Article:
Marco Roth of n+1, the intriguing hipster literary journal (not to be confused with their hated archrival McSweeneys) whose intellectual perspective, has, according to their website, singlehandedly saved (shame on them), Jonathan Franzen from existential despair, has reviewed Salman Rushdie’s new novel, The Enchantress of Florence.
He gave it a good review, though he takes Rushdie to task for indulging his ego through his characters.
The hyper-prolific and much-hated (but not by me, again I haven’t read her) Joyce Carol Oates also reviewed the novel (with lots of quotes) in the New York Review of Books. Funnily enough, she had more or less the same judgment as Roth.
Both commented on the fantastic unreality of the novel.
She writes: Though The Enchantress of Florence includes a densely printed five-page bibliography of historical books and articles and is being described as a “historical” novel, readers in expectation of a conventional “historical novel” should be forewarned: this is “history” jubilantly mixed with postmodernist magic realism. The veteran performer-author is too playful and too much the exuberant stylist to incorporate much of deadpan “reality” into his ever-shifting, ever-teasing narrative of the power of enchantment of cultural opposites: “We are their dream…and they are ours.”
Roth points out: There are pirates, shipwrecks, hidden princesses, lost heirs, and magic mirrors. There are giants, epic battles, and potions that “facilitate one hundred consecutive ejaculations.”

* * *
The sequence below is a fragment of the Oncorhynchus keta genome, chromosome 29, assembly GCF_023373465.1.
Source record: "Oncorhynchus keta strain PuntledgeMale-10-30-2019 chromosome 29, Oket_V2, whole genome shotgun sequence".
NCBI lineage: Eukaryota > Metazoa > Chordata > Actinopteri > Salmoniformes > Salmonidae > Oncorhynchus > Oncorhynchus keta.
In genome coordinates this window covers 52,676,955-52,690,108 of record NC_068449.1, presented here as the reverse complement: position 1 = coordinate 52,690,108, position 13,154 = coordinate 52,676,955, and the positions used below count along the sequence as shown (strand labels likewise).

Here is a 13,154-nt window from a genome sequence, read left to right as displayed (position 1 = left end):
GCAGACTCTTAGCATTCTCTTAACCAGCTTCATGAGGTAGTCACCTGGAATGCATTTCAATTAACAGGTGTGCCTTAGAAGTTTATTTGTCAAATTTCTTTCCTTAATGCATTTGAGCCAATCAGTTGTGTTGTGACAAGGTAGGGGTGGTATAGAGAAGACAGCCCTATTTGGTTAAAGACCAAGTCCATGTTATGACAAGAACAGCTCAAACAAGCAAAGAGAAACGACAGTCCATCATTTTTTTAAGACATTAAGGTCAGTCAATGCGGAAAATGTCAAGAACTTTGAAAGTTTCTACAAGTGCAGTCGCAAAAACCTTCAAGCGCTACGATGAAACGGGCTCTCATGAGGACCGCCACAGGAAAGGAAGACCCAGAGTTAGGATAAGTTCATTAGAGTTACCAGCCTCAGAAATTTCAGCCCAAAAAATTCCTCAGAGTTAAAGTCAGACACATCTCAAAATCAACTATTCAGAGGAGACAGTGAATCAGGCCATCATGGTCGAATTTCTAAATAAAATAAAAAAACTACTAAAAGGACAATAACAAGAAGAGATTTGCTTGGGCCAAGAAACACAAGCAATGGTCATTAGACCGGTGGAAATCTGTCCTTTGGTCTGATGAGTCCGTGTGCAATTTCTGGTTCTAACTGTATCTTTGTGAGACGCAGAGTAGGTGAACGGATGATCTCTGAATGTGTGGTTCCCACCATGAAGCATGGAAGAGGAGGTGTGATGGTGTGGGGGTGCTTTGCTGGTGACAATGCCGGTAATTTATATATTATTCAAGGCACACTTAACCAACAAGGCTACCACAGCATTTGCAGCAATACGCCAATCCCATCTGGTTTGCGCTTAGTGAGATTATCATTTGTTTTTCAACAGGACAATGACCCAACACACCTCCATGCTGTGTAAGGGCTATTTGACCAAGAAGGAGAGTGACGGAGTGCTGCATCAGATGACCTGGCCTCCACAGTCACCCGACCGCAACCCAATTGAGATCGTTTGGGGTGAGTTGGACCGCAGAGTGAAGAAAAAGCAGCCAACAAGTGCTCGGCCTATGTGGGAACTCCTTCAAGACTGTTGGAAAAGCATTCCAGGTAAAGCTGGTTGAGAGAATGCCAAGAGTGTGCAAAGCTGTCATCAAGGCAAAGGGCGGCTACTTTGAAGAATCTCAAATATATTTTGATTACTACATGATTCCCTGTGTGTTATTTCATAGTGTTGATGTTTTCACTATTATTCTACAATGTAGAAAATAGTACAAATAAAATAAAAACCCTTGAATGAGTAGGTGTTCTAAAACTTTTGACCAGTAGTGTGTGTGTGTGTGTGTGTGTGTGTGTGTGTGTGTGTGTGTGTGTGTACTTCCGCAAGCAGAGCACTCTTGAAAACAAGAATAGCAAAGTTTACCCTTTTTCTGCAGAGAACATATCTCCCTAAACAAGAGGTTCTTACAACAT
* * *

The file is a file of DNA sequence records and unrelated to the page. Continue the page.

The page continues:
I don’t know about you, but this sounds pretty good to me.
I have only read one other (should I be ashamed to point out all the stuff I haven’t read?) Rushdie novel: Midnight’s Children. It was a while ago now, but the book stayed with me and I remember it as one of the best I have ever read; it was a whirling tableau of charm and color and I was deeply engrossed. Rushdie’s ego aside (Who cares unless it ruins the book? And if it does, why don’t they say so explicitly?), I am looking forward to this one. After getting dumped by that hot wife (it couldn’t have ended any other way), I suspect that he’s turned his anguish into art.
Update July 23: I’ve read the book now and it is almost exactly as described above. Two things:
It takes a while before you actually become engrossed. There’s a lot of light and flash here and Rushdie can sustain it for a long time without actually creating a meaningful character. Eventually he does, and in the meantime, the light and flash entertains.
This book is a great beach read. Not too deep, transportive but not ponderous. Recommend it for that purpose. It is not, however, another Midnight’s Children.